Rail car tips, backs up Jefferson
NEWS-LEDGER — NOV 2, 2011 —
By St eve Marschke
A derailed train car caused a major traffic problem during the lunch hour on Oct. 21, blocking the Jefferson Boulevard/Stone Boulevard intersection and causing a detour and major back-ups.
“It wasn’t a rail line issue, it was one particular car,” said Gary Fredericksen, a division chief with the West Sacramento Fire Department. The car’s chassis system failed and “the wheels turned sideways and it jumped off the track,” he added.
“There was no damage to the hopper at all – it just kind of leaned sideways off the track, and it didn’t spill any product.”
The car was carrying urea, a granulated fertilizer product which is not considered hazardous.
Police, fire, and port officials responded. The rest of the train was quickly disconnected from the derailed car and its two adjacent cars just west of Jefferson Boulevard – but cars triggered the crossing guard arms and kept them stuck down, blocking busy Jefferson Boulevard traffic.
“Traffic backed up clear to West Capitol in one direction, and up onto the freeway. It went clear back to the (high) school in the other direction,” said Fredericksen.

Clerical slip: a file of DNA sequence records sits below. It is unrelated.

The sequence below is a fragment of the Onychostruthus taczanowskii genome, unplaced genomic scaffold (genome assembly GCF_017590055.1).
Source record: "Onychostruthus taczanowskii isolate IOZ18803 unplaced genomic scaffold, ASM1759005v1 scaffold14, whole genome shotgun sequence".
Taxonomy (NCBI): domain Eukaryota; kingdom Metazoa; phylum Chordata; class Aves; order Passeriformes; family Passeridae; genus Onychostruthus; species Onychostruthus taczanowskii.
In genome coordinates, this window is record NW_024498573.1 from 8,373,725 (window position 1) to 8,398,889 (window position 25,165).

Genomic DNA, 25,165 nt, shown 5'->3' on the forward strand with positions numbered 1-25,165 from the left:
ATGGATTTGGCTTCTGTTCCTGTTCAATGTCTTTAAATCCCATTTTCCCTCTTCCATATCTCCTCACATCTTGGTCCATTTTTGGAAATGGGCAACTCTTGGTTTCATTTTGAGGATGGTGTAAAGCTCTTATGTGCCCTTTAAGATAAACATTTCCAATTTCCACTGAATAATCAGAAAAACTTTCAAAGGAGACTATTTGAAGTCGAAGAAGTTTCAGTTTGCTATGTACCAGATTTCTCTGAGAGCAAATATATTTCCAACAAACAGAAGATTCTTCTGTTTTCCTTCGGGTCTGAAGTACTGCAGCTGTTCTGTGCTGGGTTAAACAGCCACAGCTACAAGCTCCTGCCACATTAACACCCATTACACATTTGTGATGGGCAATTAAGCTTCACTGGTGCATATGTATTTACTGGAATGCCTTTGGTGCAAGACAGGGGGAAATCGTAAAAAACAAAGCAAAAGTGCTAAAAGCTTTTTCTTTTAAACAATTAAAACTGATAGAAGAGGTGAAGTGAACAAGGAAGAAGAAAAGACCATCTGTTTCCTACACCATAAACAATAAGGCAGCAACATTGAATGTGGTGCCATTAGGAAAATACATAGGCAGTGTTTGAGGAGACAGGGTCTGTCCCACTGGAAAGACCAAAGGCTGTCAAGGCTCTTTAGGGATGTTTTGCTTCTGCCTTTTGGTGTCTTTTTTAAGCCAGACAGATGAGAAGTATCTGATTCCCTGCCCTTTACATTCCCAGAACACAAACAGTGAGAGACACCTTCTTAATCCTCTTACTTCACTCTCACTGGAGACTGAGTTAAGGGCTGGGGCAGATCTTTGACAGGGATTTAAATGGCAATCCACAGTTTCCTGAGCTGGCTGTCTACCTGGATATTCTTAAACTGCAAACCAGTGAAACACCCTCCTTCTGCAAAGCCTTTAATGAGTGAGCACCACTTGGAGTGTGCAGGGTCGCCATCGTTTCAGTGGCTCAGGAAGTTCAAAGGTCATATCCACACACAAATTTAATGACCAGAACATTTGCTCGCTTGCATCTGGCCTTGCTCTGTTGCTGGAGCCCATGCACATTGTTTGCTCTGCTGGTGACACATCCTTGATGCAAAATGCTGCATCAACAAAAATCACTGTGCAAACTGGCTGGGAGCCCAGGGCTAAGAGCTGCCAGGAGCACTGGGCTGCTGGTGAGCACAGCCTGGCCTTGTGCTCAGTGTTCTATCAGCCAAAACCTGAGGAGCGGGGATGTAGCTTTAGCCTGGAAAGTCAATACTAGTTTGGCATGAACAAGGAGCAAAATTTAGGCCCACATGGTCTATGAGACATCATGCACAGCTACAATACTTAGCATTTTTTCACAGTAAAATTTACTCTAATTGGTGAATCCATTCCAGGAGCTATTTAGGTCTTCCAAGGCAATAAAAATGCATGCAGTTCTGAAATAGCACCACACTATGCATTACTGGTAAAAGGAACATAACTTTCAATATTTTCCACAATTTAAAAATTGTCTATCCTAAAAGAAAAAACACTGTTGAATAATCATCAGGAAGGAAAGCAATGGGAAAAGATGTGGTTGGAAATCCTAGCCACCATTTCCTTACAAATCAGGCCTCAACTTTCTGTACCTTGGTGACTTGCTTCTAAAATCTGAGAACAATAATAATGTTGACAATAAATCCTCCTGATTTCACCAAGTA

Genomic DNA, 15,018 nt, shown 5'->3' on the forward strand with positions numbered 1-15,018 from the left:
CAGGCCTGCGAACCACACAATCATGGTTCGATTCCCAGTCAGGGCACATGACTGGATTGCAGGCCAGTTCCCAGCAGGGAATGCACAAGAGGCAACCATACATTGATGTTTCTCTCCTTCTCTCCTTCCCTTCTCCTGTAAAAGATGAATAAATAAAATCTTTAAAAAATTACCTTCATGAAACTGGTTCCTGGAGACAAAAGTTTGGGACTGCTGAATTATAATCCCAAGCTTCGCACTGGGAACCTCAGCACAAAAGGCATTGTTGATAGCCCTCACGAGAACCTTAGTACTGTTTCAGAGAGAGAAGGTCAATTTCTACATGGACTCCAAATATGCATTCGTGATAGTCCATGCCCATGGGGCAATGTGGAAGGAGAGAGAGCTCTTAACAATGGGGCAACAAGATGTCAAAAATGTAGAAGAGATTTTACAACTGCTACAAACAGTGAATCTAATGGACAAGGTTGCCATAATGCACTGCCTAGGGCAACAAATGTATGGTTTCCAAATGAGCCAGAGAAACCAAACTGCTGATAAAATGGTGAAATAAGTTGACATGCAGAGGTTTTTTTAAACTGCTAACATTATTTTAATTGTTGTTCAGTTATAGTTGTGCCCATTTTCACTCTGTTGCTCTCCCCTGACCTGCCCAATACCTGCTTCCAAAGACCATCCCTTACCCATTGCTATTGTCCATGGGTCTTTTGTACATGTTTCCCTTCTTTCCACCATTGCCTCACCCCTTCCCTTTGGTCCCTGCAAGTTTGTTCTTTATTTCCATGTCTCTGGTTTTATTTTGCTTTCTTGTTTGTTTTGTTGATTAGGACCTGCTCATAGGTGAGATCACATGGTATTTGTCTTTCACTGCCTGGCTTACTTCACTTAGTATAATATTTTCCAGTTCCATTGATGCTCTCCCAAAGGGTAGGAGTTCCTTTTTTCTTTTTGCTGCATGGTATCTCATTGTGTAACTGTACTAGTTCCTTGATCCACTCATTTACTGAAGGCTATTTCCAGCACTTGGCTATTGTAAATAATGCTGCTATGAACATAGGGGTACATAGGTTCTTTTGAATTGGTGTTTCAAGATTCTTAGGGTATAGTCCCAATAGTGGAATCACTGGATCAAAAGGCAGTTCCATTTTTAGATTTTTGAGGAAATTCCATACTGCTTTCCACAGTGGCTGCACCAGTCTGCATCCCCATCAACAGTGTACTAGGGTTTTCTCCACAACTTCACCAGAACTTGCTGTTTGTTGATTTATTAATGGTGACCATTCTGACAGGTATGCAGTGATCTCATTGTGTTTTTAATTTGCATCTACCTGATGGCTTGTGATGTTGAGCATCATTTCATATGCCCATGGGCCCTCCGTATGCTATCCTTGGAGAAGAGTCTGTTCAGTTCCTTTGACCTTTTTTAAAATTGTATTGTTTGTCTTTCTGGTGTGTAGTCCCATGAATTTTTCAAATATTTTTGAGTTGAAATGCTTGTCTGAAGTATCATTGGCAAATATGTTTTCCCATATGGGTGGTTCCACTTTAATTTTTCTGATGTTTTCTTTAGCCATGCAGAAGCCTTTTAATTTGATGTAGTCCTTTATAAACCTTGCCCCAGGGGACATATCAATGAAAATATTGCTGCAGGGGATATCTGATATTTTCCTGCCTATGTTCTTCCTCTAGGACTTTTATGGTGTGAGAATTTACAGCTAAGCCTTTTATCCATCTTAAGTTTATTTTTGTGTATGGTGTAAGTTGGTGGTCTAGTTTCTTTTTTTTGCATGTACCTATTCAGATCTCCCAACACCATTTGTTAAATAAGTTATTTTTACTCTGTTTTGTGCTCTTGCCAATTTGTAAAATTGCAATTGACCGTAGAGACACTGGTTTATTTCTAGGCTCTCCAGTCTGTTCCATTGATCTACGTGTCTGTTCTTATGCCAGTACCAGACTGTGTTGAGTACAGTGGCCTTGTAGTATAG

Officials created a detour using Park Boulevard and the Lake Washington Boulevard bridge crossing until they raised the crossing guard arms and later removed them. Train traffic was halted until the mess was cleared up. Eventually, the tilted car was righted.
The same rail line is also used to haul hazardous materials, including anhydrous ammonia for the Agrium fertilizer plant on Channel Drive.
Could an ammonia car have suffered a similar accident? Would it have been dangerous?
“Luckily, those cars are sealed,” answered Fredericksen. “The speeds there are so slow you’re not going to have a big explosion or fire. The anhydrous ammonia is all sealed inside there, pretty well roll-proof. If you had a big gash, you could have a big vapor cloud,” he said.
A car versus ammonia car accident could create such a problem, he agreed.
The ammonia cars are regularly inspected and the Agrium plant is very safety-oriented, added Fredericksen.
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Copyright News-Ledger 2011